Hantavirus pulmonary syndrome is a rare disease; however, there has been a surge in cases noted in the last two years indicating that there continues to be a risk for infection in Canadian localities where the virus circulates. The majority of exposures to Sin Nombre virus result in severe disease, but hantavirus infections should also be considered in the differential diagnosis for nonspecific febrile illness. This is especially relevant for persons with known exposure to rodents or their excreta, usually as a result of cleaning, rodent-infested structures in western CanadaFootnote 3. In addition, it is possible that cases without severe pulmonary involvement may have gone undiagnosed for a minority of patientsFootnote 24Footnote 25Footnote 27 .

Sin Nombre virus infects deer mice across Canada; however, almost all human cases of hantavirus pulmonary syndrome occur in the western provinces of British Columbia, Alberta, Saskatchewan and Manitoba. Although case numbers are low relative to other infectious diseases, the fatality rate remains at approximately 30% despite increased awareness of hantavirus pulmonary syndrome. Cases of hantavirus pulmonary syndrome have been reported in every month of the year but most occur in the spring and early summer. Seasonal specific-risk factors related to cleaning of structures (e.g., cottage- or farm-associated machinery or buildings) and the increased potential contact with deer mouse excreta at this time of year likely contributes to the seasonality of hantavirus pulmonary syndrome casesFootnote 3Footnote 6Footnote 32.

The number of hantavirus pulmonary syndrome cases in Canada has noticeably increased over the last two years and this trend should be closely monitored. The reason for the higher numbers of hantavirus pulmonary syndrome cases remains unclear; however, it is speculated that the recent upswing in hantavirus pulmonary syndrome cases could be driven by atypically large deer mouse populations that may have resulted from milder winters and an associated increase in reproductive output of local deer mouse populations. Larger infected mouse populations may have led to increased opportunities for human exposure to infected excreta and hence a higher risk of transmission of hantavirus infection to humansFootnote 12.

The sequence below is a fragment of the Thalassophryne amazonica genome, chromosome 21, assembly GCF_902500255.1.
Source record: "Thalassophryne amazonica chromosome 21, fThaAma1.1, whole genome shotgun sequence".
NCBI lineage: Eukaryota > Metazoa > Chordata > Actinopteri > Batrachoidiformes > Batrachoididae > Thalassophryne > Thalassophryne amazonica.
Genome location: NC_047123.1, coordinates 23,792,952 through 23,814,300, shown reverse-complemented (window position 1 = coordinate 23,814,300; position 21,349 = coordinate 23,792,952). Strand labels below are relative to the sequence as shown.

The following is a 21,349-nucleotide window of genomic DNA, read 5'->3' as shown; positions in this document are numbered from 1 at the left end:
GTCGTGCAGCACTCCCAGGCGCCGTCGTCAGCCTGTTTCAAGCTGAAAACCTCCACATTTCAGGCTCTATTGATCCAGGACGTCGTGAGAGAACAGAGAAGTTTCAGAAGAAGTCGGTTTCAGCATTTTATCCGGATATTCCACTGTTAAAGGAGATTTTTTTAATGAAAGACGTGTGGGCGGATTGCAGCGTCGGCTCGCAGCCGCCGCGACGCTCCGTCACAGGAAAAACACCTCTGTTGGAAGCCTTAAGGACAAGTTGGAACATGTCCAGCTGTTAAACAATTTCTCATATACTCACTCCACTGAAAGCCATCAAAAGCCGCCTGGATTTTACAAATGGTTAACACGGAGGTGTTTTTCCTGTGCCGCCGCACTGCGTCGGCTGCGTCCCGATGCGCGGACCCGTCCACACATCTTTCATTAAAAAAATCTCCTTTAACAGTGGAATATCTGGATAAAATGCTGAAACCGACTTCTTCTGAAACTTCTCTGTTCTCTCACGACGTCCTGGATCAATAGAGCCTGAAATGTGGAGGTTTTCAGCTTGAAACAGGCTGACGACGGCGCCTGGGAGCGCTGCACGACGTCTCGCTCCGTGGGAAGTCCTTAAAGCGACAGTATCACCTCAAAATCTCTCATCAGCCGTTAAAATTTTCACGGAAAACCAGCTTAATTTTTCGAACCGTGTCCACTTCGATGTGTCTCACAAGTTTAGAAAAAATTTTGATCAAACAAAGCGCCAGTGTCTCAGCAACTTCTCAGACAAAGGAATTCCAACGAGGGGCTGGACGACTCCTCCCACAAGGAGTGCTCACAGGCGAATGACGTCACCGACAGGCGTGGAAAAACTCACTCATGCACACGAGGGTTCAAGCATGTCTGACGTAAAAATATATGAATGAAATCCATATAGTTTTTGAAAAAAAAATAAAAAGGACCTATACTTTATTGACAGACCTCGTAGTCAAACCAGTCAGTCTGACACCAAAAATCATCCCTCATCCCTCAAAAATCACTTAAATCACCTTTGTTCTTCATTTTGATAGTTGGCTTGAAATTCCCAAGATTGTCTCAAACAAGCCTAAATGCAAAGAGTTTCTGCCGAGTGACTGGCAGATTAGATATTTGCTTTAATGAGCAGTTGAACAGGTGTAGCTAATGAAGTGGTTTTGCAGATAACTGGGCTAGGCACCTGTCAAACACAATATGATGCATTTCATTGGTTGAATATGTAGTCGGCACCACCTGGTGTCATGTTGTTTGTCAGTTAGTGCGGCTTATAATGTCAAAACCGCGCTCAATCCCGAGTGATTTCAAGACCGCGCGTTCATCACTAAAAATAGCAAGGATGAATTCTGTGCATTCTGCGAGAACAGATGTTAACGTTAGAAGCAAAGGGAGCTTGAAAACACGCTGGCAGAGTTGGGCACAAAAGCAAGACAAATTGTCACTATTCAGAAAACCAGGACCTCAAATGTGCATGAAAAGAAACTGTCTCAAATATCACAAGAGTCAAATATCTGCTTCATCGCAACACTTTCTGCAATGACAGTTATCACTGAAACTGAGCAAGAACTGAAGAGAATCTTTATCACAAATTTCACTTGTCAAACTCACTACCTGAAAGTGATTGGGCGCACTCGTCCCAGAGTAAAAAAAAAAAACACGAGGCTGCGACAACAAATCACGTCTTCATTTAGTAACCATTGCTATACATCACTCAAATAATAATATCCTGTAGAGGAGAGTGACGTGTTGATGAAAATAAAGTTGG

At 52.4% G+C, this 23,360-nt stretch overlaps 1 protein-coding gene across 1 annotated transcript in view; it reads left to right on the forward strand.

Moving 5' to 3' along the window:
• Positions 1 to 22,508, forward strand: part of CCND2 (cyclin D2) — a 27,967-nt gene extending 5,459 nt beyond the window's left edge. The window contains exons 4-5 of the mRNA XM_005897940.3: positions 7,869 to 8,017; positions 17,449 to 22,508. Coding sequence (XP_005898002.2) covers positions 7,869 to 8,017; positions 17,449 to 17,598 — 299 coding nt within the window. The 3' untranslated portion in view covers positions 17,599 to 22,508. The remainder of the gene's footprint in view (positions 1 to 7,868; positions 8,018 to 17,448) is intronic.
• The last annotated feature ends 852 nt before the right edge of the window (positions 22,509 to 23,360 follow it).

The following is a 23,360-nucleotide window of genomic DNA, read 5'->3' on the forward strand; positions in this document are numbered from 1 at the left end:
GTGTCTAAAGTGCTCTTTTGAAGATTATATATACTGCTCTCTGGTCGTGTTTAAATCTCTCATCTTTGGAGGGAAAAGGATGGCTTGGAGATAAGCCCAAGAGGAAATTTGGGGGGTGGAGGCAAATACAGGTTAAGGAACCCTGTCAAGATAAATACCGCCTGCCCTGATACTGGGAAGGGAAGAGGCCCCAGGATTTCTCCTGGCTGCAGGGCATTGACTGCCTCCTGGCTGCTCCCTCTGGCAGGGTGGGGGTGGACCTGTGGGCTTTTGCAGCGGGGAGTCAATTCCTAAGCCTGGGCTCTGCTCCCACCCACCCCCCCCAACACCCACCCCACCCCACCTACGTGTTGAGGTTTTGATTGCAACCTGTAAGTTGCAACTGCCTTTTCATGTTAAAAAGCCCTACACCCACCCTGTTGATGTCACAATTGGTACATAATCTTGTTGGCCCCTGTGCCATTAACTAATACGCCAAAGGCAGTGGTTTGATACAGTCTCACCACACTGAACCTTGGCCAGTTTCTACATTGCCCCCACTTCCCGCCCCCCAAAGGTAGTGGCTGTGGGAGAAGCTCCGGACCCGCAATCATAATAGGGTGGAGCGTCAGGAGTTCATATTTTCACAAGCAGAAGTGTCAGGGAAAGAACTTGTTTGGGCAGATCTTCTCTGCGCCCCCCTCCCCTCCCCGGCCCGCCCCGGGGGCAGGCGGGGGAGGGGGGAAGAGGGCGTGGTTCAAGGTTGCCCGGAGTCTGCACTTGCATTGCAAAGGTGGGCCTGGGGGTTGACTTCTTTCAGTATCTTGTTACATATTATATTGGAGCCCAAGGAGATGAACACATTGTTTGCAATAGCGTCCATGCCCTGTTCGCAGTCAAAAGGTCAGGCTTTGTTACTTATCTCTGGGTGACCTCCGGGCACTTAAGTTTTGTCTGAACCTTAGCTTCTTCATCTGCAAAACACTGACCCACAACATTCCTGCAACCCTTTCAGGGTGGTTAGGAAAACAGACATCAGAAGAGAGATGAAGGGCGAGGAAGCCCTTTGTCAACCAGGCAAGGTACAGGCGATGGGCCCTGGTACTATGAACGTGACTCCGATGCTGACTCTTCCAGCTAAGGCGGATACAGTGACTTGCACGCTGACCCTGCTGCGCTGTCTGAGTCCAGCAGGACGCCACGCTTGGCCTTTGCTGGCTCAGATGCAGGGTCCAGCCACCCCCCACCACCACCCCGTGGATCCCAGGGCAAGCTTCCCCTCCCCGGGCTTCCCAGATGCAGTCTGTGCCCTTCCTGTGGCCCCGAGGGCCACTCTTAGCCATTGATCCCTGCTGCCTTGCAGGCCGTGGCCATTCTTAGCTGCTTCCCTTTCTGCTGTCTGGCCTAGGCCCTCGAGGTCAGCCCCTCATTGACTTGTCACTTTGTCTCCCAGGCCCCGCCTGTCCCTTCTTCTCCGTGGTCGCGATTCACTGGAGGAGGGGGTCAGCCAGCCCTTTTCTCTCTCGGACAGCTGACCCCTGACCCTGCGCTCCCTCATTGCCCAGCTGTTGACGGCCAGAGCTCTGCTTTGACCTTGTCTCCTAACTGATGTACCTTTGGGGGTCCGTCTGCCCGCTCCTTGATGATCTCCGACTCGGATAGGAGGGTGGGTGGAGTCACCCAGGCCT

Hantavirus pulmonary syndrome is a rare rodent-borne disease that occurs primarily in western North America, Central America and South America. Prevention of this disease can be achieved through public education about the risks associated with exposure to rodents and their excreta and the use of appropriate preventive practices. Public health authorities should continue to update and modify existing messaging in order to enhance the uptake of key protective behaviours by at-risk populations in Canada. Travellers should also be reminded of the risk of hantaviruses and actions to prevent infection while abroad as imported cases of hantavirus pulmonary syndrome have been reportedFootnote 4Footnote 29. Several key research questions remain unanswered including why the number of HPS cases have increased in recent years as well as why the majority of cases occur in the western provinces (and states) despite the fact that Sin Nombre virus-infected deer mice have been identified across Canada.


The authors wish to acknowledge the Canadian provincial public health laboratories for their assistance in the investigation and documentation of hantavirus pulmonary syndrome cases and the technical assistance of Melissa David in helping generate the figures in this article.

Conflict of interest